Marc Tyler Nobleman is an historian perhaps best known for writing the definitive biography of Bill Finger, the famously uncredited co-creator of Batman. Finger's story is an epic tragedy of comic book industry heartbreak and shady contractual IP maneuvers. While Finger's contributions to the Batman mythos are better known today (and occasionally even credited!), that's only after a long road of hard-fought battles, largely spearheaded by Nobleman himself.
In addition to his writing, Nobleman often travels around, giving speeches and presentations about the research he's done about the behind-the-scenes business of the Batman industrial complex. That's how he received an invitation to speak at Sharon Elementary School in Forsyth County, Georgia — and how he ended up receiving this little note from the school principal:
Nobleman shared more details on Facebook, saying:
After my first talk at a Georgia elementary school today, administrators asked me to omit the word "gay" from the last two presentations or leave.
This was my third of three schools in this district, and after one of the principals heard that I would say "gay," he handed me this note midway through the talk.
To be clear, there was no gay "content" in the speech. There were no visceral descriptions of gay sex, let alone *gasp* drag queens. What there was was a factual recounting of history and truth: Bill Finger passed away in 1974, without ever receiving public or financial compensation for his work on Batman. His only son, Fred, was a gay man who died of AIDS in 1990—and, as such, it was believed for a long time that Finger had no other heirs who could continue the legal battle for his proper credit, and inherit any potential wins on behalf of the Finger estate.
In the course of Nobleman's research, however, he discovered that Fred Finger had in fact been married to a woman at one point—with whom he had a child, Athena Finger, born the same year that her grandfather died.
Recruiting Athena to the cause was a crucial step in the battle to win proper credit for Bill Finger's work—and as such, is a central part of Nobleman's story. The real-life complication of identifying and finding Athena is the crux of the journey, and one that cannot be extricated from the simple fact that her father's sexuality and death contribute to her obscurity and estrangement.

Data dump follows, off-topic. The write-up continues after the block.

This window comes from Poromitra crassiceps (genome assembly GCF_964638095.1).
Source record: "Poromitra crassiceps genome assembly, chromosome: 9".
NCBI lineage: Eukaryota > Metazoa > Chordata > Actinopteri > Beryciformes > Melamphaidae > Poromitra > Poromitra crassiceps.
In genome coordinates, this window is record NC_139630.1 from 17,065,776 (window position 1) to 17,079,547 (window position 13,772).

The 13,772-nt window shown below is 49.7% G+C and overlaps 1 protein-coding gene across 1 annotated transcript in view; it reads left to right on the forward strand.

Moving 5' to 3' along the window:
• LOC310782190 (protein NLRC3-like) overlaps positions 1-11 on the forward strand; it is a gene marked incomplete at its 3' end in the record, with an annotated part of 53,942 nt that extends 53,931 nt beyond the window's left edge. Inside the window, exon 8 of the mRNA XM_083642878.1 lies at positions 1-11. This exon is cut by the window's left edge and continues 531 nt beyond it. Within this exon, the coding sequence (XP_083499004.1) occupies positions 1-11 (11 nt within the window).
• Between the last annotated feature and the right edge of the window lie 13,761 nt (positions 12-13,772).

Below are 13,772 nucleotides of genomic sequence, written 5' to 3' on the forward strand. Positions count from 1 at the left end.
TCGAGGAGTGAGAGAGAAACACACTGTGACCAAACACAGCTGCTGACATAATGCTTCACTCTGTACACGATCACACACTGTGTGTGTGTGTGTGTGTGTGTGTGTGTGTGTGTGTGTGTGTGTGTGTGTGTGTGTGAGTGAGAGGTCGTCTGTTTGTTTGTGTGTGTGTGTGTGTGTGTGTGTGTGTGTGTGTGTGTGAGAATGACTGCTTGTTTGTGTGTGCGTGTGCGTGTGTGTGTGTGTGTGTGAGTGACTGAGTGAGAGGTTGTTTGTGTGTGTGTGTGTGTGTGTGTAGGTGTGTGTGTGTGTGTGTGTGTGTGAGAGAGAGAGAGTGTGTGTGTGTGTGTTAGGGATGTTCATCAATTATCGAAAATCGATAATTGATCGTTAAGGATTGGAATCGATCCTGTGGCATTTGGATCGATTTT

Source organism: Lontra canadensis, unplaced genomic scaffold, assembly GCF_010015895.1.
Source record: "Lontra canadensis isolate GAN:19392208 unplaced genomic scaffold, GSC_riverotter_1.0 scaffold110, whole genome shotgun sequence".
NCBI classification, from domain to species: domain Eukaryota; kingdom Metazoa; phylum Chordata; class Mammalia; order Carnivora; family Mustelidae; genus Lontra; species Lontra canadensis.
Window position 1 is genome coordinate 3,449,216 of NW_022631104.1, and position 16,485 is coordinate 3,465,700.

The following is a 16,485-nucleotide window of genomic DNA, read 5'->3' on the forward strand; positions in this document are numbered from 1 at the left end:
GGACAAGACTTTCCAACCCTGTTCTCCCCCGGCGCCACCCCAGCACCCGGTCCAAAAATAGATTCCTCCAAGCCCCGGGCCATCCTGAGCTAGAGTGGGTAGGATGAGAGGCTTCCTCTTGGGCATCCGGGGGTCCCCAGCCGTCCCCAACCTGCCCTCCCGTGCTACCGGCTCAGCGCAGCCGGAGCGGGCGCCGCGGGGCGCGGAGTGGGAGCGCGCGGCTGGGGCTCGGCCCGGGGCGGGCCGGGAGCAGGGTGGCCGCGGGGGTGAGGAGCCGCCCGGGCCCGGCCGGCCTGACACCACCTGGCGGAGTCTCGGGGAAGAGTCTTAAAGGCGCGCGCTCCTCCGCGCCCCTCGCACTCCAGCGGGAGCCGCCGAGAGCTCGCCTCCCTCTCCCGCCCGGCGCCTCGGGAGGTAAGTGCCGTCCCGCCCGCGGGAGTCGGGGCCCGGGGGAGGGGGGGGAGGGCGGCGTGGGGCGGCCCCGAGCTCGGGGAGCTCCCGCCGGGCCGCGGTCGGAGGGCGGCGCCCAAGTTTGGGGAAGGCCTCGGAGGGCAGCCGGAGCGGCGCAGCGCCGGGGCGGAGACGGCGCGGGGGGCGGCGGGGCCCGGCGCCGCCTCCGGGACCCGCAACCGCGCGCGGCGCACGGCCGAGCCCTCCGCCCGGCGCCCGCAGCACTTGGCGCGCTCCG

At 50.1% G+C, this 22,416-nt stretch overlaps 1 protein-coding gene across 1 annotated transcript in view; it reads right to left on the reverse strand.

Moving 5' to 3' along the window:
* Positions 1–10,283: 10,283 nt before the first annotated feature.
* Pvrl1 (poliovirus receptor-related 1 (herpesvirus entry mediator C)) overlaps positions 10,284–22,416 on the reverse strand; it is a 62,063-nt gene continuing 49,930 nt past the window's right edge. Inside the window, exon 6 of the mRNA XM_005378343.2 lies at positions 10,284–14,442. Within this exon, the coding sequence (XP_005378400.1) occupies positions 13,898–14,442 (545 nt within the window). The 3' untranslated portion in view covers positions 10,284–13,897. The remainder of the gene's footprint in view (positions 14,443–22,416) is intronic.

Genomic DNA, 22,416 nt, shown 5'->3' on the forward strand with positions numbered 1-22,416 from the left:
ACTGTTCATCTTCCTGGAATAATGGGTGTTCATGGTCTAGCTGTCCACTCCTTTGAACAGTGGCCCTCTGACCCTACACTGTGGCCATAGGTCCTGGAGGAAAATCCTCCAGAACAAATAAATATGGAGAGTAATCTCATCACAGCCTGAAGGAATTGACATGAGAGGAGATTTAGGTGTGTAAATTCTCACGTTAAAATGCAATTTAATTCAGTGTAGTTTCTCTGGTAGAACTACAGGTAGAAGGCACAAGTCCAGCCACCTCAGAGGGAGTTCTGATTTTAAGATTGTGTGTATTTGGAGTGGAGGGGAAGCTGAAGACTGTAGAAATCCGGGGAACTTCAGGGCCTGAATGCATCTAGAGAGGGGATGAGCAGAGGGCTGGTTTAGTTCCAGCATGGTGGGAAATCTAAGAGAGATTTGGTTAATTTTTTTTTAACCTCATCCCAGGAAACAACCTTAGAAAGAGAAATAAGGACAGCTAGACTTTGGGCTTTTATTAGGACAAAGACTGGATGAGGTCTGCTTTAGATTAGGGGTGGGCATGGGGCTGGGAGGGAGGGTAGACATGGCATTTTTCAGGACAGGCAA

But that's not how the principal took it, writing a letter to parents "apologizing" for the supposedly inappropriate content of the speech:
Good afternoon, Sharon 5th grade families,
As trust and transparency are foundational to our partnership, I am reaching out to make you aware of subject matter that was brought up today by a guest author during his speech to our 5th grade students.
Marc Tyler Nobleman is the award-winning author of Bill the Boy Wonder: The Secret Co-Creator of Batman, a book about Bill Finger's role in the creation of the comic book character Batman. Mr. Nobleman encouraged our students to find their passions and be resilient, which align with Sharon Elementary's beliefs and resonated well with our students. As Mr. Nobleman chronicled the tale, he included that Mr. Finger was "gay". This is not subject matter that we were aware that he was including nor content that we have approved for our students.
I apologize that this took place. Action was taken to ensure that this was not included in Mr. Nobleman's subsequent speeches and further measures will be taken to prevent situations like this in the future. Please contact me with any questions or concerns. I appreciate your continued support of our school and staff.
Nobleman, to his credit, refused to remove the word—and thus, his speech was cancelled. But he had no regrets, telling The Messenger that, "You don't apologize for saying that someone has a certain sexual orientation. That's not a grievance."
And he's right. Just like he was right about Bill Finger.
Author Who Said 'Gay' in Batman School Talk Slams Principal's Apology to Parents (Exclusive) [Katherine Esters / The Messenger]
GA Principal Cancels Speech About Batman Co-Creator Over Use of the Word 'Gay' [Brian Cronin / Comic Book Resources]